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First, Exodus 21:22–23 is not really about abortion, one way or the other. It deals with a particular judicial case. Two men struggle (fight) with one another. We are not told why. A pregnant woman is standing near enough that she is affected by the altercation. She goes into premature labor. This particular case law covers all the “cases,” everything from no harm to death. Second, the woman is not deciding to have an abortion. At one level, it’s an accident that she goes into labor. At another level, however, the men should not have been fighting, so there is some liability.

Third, the text is clear, she is pregnant with at least one child: “And if men struggle with each other and strike a woman with child. . .” (Ex. 21:22). The word hareh means a pregnant woman with child. It’s clear that she is not carrying around a mass of undefined tissue that all of a sudden becomes a human being only when he or she exists the sanctuary of the womb. Fourth, the Bible attributes self-consciousness to preborn babies. Jacob and Esau are said to have “struggled together within” their mother’s womb (Gen. 25:22). The New Testament offers a similar glimpse into prenatal consciousness: “And it came about that when Elizabeth heard Mary’s greeting, the baby leaped in her womb” (Luke 1:41). “Struggling” and “leaping” are the result of a particular piece of information indicates consciousness. It’s absurd to claim that in Exo. 21:22 killing an unborn “fetus” is nothing more than a property crime rather than the killing of a human being. The original Hebrew reads: “And if men struggle with each other and strike a pregnant woman so that her children [yeled] come out. . . .” Notice that the text uses the word “children,” not “products of conception.” The Hebrew word for “children” in this verse is used in other contexts to designate a child already born. For example, in Exodus 2:6 we read: “When Pharaoh’s daughter opened [the basket], she saw the child [yeled], and behold, the boy was crying. And she had pity on him and said, ‘This is one of the Hebrews’ children [yeled].’” Since in the Exodus case these are “children that come out,” they are persons, not a body part like an appendix or a kidney.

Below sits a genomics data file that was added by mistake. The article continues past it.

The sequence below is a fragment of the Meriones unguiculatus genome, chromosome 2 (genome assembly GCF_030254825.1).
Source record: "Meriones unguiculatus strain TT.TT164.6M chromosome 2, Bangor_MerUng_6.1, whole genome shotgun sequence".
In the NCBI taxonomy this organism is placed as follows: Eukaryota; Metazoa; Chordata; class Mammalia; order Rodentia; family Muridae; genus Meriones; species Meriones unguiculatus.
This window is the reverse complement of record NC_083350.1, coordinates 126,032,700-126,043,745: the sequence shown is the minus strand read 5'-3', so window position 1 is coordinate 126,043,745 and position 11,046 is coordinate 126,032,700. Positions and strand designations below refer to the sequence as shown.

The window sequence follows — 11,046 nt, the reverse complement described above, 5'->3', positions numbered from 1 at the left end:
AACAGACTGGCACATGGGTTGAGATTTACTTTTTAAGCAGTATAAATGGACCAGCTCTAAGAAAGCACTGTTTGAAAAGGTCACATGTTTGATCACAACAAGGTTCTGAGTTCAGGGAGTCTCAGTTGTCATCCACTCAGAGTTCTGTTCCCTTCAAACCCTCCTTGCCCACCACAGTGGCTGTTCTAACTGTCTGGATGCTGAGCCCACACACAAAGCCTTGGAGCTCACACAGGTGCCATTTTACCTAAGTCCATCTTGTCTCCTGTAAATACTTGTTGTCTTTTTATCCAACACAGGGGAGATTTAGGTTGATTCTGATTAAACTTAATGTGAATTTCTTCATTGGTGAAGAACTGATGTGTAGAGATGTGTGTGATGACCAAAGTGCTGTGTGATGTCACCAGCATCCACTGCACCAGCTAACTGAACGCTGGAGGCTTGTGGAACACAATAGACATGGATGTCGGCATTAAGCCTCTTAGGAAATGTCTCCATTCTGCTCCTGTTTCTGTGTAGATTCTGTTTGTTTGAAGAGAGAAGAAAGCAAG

The King James Version takes a different translation approach, but it is consistent with the argument that “children” are “coming out” in the altercation with the fighting men and pregnant woman. The KJV reads, “If men strive, and hurt a woman with child, so that her fruit depart from her, and yet no mischief follow: he shall be surely punished, according as the woman’s husband will lay upon him; and he shall pay as the judges determine” (Ex. 21:22). The use of the word “fruit” is a descriptive euphemism for a born child in the Old Testament (Gen. 30:2) and the New Testament (Luke 1:42).

If there is no injury to these individuals—the mother and her prematurely delivered child or children—then there is no penalty. If there is injury, then the judges must decide on an appropriate penalty based on the extent of the injury either to the mother and/or her children because both are persons in terms of biblical law. If the woman and the children do not die, the one who hurts her shall surely be punished by a fine. But if any mischief happens, that is, if the woman dies or the children, then you shall give life for life.

Some translations have “so that she has a miscarriage.” But there are two Hebrew words that fit the circumstances of miscarriage or premature birth: “There shall be no one miscarrying [shakal] or barren in your land” (Exo. 23:26; also Hos. 9:14). The Hebrew word for “miscarriage” was available to Moses since it appears just two chapters later. Another example is found in Job: “Or like a miscarriage [nefel] which is discarded, I would not be” (Job 3:16).
- Gary DeMar, Aborting a Bad Argument (May 17, 2010), at http://americanvision.org/2509/aborting-a-bad-argument/.